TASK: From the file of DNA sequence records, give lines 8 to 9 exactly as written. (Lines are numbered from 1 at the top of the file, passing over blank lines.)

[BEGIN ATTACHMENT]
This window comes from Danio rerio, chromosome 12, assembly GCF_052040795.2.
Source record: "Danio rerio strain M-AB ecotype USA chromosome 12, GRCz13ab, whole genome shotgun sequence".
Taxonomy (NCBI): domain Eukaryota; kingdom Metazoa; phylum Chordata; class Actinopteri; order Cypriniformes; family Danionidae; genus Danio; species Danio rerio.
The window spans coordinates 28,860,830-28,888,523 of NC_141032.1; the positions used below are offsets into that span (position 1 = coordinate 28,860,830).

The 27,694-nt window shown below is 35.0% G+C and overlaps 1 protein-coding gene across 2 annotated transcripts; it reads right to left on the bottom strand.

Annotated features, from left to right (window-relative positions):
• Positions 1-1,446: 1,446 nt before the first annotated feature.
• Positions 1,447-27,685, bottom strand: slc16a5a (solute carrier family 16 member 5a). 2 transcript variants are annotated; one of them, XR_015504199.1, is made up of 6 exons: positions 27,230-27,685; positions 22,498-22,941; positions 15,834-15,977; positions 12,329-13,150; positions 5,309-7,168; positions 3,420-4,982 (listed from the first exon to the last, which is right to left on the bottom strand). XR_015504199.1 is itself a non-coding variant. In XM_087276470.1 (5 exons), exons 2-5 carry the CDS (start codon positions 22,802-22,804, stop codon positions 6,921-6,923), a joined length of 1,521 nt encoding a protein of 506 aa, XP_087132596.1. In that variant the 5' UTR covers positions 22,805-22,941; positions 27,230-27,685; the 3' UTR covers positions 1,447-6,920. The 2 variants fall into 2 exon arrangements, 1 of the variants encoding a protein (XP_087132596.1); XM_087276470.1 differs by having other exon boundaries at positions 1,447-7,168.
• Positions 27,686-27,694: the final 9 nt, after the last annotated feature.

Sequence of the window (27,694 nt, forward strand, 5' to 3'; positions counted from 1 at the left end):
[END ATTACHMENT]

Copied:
• Positions 1,447-27,685, bottom strand: slc16a5a (solute carrier family 16 member 5a). 2 transcript variants are annotated; one of them, XR_015504199.1, is made up of 6 exons: positions 27,230-27,685; positions 22,498-22,941; positions 15,834-15,977; positions 12,329-13,150; positions 5,309-7,168; positions 3,420-4,982 (listed from the first exon to the last, which is right to left on the bottom strand). XR_015504199.1 is itself a non-coding variant. In XM_087276470.1 (5 exons), exons 2-5 carry the CDS (start codon positions 22,802-22,804, stop codon positions 6,921-6,923), a joined length of 1,521 nt encoding a protein of 506 aa, XP_087132596.1. In that variant the 5' UTR covers positions 22,805-22,941; positions 27,230-27,685; the 3' UTR covers positions 1,447-6,920. The 2 variants fall into 2 exon arrangements, 1 of the variants encoding a protein (XP_087132596.1); XM_087276470.1 differs by having other exon boundaries at positions 1,447-7,168.
• Positions 27,686-27,694: the final 9 nt, after the last annotated feature.